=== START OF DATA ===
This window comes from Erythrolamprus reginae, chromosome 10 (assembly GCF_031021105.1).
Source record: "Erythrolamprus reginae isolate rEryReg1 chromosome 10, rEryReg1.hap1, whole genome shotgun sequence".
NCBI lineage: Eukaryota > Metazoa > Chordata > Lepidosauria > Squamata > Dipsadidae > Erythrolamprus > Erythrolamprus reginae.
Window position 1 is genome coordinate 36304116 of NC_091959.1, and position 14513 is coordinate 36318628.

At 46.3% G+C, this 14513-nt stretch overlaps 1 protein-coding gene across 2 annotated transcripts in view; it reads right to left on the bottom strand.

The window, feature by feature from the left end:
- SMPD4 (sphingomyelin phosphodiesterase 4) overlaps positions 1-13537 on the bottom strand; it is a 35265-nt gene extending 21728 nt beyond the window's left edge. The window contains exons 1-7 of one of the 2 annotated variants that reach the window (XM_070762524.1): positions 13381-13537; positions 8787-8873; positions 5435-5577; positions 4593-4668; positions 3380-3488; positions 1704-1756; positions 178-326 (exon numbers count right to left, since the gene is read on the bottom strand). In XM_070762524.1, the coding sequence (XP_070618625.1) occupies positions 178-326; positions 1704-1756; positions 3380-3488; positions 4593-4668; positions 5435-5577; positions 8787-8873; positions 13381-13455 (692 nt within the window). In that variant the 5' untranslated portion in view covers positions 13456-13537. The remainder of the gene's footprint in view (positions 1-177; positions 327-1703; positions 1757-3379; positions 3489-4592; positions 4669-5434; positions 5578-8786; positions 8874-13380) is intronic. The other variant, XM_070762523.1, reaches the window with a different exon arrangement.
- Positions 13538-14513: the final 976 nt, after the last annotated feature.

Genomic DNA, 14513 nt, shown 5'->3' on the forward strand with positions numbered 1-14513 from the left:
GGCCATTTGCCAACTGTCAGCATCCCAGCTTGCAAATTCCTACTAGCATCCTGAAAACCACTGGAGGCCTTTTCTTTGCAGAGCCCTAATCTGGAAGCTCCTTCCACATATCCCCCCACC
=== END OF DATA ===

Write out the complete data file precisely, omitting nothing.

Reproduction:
This window comes from Erythrolamprus reginae, chromosome 10 (assembly GCF_031021105.1).
Source record: "Erythrolamprus reginae isolate rEryReg1 chromosome 10, rEryReg1.hap1, whole genome shotgun sequence".
NCBI lineage: Eukaryota > Metazoa > Chordata > Lepidosauria > Squamata > Dipsadidae > Erythrolamprus > Erythrolamprus reginae.
Window position 1 is genome coordinate 36304116 of NC_091959.1, and position 14513 is coordinate 36318628.

At 46.3% G+C, this 14513-nt stretch overlaps 1 protein-coding gene across 2 annotated transcripts in view; it reads right to left on the bottom strand.

The window, feature by feature from the left end:
- SMPD4 (sphingomyelin phosphodiesterase 4) overlaps positions 1-13537 on the bottom strand; it is a 35265-nt gene extending 21728 nt beyond the window's left edge. The window contains exons 1-7 of one of the 2 annotated variants that reach the window (XM_070762524.1): positions 13381-13537; positions 8787-8873; positions 5435-5577; positions 4593-4668; positions 3380-3488; positions 1704-1756; positions 178-326 (exon numbers count right to left, since the gene is read on the bottom strand). In XM_070762524.1, the coding sequence (XP_070618625.1) occupies positions 178-326; positions 1704-1756; positions 3380-3488; positions 4593-4668; positions 5435-5577; positions 8787-8873; positions 13381-13455 (692 nt within the window). In that variant the 5' untranslated portion in view covers positions 13456-13537. The remainder of the gene's footprint in view (positions 1-177; positions 327-1703; positions 1757-3379; positions 3489-4592; positions 4669-5434; positions 5578-8786; positions 8874-13380) is intronic. The other variant, XM_070762523.1, reaches the window with a different exon arrangement.
- Positions 13538-14513: the final 976 nt, after the last annotated feature.

Genomic DNA, 14513 nt, shown 5'->3' on the forward strand with positions numbered 1-14513 from the left:
GGCCATTTGCCAACTGTCAGCATCCCAGCTTGCAAATTCCTACTAGCATCCTGAAAACCACTGGAGGCCTTTTCTTTGCAGAGCCCTAATCTGGAAGCTCCTTCCACATATCCCCCCACC